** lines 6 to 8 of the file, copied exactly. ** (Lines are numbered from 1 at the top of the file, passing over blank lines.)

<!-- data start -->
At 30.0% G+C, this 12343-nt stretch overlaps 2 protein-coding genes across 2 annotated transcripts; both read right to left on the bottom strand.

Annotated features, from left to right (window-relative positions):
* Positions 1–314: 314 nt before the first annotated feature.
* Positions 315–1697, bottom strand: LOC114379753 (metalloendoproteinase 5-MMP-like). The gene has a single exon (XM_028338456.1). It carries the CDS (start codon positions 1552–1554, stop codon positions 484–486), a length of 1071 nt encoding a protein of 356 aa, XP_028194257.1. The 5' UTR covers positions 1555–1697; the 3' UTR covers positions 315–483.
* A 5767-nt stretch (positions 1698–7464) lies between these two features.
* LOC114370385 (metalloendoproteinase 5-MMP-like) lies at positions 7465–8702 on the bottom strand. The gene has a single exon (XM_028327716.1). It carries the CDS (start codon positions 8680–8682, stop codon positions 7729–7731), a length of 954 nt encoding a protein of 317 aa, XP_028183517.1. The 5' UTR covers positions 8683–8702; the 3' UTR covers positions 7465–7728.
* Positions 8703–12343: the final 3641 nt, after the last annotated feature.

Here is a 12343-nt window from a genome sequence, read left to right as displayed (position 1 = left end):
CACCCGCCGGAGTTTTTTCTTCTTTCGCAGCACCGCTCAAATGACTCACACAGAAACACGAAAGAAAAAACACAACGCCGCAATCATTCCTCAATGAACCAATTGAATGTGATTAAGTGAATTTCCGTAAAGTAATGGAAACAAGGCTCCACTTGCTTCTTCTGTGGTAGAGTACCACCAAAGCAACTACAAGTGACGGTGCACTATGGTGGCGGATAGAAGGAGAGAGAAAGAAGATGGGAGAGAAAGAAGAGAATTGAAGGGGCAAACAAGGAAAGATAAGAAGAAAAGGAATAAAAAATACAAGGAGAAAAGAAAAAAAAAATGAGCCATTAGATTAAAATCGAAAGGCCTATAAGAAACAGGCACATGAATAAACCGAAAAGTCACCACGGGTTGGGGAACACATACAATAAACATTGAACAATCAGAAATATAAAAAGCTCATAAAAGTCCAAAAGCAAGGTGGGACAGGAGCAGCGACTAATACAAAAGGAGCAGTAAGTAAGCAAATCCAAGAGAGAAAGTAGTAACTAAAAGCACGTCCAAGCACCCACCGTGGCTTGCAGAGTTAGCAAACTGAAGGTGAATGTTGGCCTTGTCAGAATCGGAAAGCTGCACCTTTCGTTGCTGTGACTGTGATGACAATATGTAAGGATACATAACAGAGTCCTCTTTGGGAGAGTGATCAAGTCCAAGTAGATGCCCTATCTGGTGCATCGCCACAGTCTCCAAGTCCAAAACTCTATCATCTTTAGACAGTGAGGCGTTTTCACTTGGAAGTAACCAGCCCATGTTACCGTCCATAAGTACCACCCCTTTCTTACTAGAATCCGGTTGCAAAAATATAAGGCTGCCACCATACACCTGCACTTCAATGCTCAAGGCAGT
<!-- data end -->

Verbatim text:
* LOC114370385 (metalloendoproteinase 5-MMP-like) lies at positions 7465–8702 on the bottom strand. The gene has a single exon (XM_028327716.1). It carries the CDS (start codon positions 8680–8682, stop codon positions 7729–7731), a length of 954 nt encoding a protein of 317 aa, XP_028183517.1. The 5' UTR covers positions 8683–8702; the 3' UTR covers positions 7465–7728.
* Positions 8703–12343: the final 3641 nt, after the last annotated feature.

Here is a 12343-nt window from a genome sequence, read left to right as displayed (position 1 = left end):